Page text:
Food Gums: What matters is dosage.
by Nancy Mehlert MS
Food gums are plant sourced food additives used as thickening, stabilizing, and emulsifying agents. The most common gums are agar agar, arabic, locust bean, guar, acacia, gellan, xanthan, and carrageenan. They are very common in dairy, nut milks, and non-dairy yogurt and cheese replacements, salad dressings, baked goods, and many gluten free foods. They do not provide any valuable nutrition.
Most people seem to be fine consuming gums, however if you have digestive issues, such as bloating, constipation, or diarrhea, you may want to closely examine how many foods you are consuming that have gums in them. While a small amount in one food is generally recognized as safe and harmless, many people who count on pre-packaged and gluten free foods, as well as non-dairy dairy replacements, are actually consuming more than they realize. While all the gums are used in very small amounts, often times multiple gums will be used in one product, making the amount more than it seems.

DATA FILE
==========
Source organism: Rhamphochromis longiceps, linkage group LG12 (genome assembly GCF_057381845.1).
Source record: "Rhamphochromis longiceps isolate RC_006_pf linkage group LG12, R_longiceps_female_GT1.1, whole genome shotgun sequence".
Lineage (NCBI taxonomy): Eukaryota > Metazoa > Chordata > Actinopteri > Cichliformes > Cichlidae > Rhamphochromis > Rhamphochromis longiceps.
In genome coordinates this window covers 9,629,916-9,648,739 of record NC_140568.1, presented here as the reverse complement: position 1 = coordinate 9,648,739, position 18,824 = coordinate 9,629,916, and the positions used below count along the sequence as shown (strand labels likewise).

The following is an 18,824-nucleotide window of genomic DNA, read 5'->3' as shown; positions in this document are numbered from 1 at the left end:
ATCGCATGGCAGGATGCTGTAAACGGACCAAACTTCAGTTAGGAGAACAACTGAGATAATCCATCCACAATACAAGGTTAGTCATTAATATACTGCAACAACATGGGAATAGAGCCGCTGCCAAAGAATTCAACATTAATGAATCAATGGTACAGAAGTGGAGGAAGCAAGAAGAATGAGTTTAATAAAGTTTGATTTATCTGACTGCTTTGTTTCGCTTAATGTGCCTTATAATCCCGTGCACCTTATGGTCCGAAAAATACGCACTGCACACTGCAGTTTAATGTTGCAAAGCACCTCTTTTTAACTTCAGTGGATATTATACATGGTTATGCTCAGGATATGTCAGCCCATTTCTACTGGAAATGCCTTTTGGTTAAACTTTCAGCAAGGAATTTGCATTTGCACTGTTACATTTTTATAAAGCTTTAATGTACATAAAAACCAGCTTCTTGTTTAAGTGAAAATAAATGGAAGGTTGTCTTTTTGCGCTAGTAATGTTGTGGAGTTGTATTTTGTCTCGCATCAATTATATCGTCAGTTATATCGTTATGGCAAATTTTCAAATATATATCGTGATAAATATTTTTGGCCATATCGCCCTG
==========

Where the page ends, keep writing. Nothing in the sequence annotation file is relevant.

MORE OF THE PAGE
Xanthan, carrageenan, and guar gums are polysaccharides, banned from the popular FODMOPS diet due to their impact on digestive issues. Guar gum feeds pesky bad bacteria in the gut and can cause significant bloating. Carrageenan gum is a possible source for monosodium glutamate (MSG), and has been known to cause stomach inflammation. It is currently being investigated more closely by the FDA.
To summarize, be aware of the sources of gums you are consuming, realizing that less is likely better, especially if you have a sensitive digestive system.
Dessey, Mira. The Pantry Principle; The Woodlands, Texas: Versadia Press, 2013.
https://chriskresser.com/harmful-or-harmless-carrageenan/, accessed on 1/23/21